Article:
It was a story about a man who drifts
through his life, not feeling deeply, even when
he returns home to find his wife atop his friend.
It was about exiting silently—from the room, his job,
that particular life. I was on the subway, bent over
the page, aware of the sudden presence of a man
clutching the overhead bar. He was a giant
presence engulfing me like a Redwood,
but I didn’t look up, eyes fixed only on the words.
It was a story I’d never read, but somehow knew.
At my stop, I hovered near the station wall
in dreary light, reading without glasses,
but seeing clearly. The man found a new life
in a side-street bar he opened where jazz ruled.
There was a woman who revealed
her bruises in his upstairs room, then pretended
not to know him, and the mystery of the silent man
who sat for hours, reading. Then snakes appeared,
and then more, encircling his place.
I didn’t look up when the platform exit-cage
spun violently—each passenger spewing
forth from his tiny cage-within-a-cage. More snakes
appear: the mysterious customer commands the man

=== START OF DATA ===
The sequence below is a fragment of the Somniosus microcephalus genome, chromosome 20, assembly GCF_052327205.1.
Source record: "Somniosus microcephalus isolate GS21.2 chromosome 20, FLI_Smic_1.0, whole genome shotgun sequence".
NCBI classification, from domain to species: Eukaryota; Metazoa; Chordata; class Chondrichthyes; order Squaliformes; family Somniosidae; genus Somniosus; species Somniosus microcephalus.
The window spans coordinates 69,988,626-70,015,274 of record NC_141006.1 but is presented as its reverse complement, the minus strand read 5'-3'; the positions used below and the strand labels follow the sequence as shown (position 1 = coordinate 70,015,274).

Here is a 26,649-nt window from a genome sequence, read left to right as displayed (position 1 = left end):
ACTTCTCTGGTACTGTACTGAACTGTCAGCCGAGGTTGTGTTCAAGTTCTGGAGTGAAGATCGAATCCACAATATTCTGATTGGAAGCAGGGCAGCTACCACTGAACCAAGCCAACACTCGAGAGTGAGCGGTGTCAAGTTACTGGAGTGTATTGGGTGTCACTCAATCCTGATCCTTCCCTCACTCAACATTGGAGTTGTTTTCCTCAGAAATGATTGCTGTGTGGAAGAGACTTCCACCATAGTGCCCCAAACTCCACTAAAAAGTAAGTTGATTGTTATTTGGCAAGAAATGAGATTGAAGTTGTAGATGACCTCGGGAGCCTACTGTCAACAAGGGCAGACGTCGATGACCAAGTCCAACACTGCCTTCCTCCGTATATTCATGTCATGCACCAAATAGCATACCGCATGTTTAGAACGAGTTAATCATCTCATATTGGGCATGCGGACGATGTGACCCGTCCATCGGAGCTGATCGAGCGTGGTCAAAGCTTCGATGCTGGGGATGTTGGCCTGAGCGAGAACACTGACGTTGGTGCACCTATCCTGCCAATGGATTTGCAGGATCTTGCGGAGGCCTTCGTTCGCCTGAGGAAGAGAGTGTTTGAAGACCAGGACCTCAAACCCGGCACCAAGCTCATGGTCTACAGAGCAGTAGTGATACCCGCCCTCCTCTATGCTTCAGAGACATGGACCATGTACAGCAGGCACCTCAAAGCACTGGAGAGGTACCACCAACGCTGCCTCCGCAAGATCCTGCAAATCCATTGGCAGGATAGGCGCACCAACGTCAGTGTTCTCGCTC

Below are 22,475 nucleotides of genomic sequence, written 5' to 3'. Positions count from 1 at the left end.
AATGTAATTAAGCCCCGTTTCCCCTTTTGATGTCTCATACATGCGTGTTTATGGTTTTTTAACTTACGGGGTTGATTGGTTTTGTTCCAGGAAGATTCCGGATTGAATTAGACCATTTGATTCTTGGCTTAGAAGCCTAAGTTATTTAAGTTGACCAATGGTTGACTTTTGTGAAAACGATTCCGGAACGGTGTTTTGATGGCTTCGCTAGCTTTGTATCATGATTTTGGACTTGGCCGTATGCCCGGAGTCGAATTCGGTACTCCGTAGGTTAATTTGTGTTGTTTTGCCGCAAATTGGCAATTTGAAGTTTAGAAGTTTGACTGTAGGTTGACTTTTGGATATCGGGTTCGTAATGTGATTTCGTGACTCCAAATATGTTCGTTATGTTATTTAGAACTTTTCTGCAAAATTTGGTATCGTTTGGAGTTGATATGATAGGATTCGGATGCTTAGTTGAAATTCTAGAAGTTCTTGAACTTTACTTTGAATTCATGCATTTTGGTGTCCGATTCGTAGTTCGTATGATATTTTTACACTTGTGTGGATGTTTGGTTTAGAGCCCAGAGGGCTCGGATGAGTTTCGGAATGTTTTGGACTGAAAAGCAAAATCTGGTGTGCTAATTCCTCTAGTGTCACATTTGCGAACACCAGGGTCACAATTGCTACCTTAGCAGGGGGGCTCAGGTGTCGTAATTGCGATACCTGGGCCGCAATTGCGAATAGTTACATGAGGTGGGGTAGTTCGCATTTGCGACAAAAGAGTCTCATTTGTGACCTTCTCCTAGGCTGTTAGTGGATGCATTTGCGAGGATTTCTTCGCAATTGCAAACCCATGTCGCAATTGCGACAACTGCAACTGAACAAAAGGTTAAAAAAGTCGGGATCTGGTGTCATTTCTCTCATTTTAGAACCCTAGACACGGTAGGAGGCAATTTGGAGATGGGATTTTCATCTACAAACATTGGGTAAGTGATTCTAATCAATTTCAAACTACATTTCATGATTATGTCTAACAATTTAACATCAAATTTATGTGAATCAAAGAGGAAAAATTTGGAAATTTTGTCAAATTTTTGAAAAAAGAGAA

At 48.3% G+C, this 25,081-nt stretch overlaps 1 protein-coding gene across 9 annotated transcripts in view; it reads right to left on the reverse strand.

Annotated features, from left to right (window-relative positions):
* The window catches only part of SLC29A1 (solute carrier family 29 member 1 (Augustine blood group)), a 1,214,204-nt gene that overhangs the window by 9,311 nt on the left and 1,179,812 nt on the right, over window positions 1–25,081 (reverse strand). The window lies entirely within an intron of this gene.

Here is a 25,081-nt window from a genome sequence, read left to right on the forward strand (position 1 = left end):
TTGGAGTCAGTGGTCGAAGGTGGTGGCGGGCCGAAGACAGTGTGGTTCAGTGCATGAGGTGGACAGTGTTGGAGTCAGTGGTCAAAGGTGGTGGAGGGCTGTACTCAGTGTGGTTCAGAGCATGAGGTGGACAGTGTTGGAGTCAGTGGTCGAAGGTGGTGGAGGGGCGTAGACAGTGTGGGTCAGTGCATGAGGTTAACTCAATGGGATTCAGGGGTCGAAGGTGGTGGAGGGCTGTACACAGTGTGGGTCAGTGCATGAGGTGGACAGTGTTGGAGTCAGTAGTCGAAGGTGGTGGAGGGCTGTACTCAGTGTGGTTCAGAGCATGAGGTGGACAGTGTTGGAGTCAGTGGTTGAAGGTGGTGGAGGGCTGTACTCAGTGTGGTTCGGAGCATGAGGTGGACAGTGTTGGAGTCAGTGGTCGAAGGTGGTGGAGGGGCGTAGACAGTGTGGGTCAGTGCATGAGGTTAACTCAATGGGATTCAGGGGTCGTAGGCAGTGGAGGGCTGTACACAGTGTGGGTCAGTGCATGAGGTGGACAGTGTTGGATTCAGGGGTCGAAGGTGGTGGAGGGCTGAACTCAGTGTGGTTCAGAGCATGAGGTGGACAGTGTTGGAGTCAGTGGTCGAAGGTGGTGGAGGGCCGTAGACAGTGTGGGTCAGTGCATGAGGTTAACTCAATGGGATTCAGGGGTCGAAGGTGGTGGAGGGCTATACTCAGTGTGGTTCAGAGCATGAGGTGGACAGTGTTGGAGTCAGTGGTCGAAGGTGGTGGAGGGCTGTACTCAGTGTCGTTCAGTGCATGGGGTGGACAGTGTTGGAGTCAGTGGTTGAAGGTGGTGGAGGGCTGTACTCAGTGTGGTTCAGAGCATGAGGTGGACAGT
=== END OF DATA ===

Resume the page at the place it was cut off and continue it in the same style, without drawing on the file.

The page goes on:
to close and move from city to city, mailing back blank
postcards. He obeys. Something unnamed follows him
to a cheap hotel, where he hunkers down to watch TV
and read the faces of office workers across the way.
There is a knocking on his door in the night;
a day later, a knocking outside his window
ten flights up. I may be late for where I’m headed.
Now more people are turning the cage, leaving the cage—
a whirring, human blur. I stay bent
over the page even when the words begin to merge:
This is a story I know.
Maria Terrone is the author of the poetry collections Eye to Eye (Bordighera Press, 2014); A Secret Room in Fall (McGovern Prize, Ashland Poetry Press) and The Bodies We Were Loaned (The Word Works), as well as a chapbook, American Gothic, Take 2. Her work, which has been published in French and Farsi, has appeared in magazines including Poetry, Ploughshares, The Hudson Review, and Poetry International and in more than 25 anthologies. www.mariaterrone.com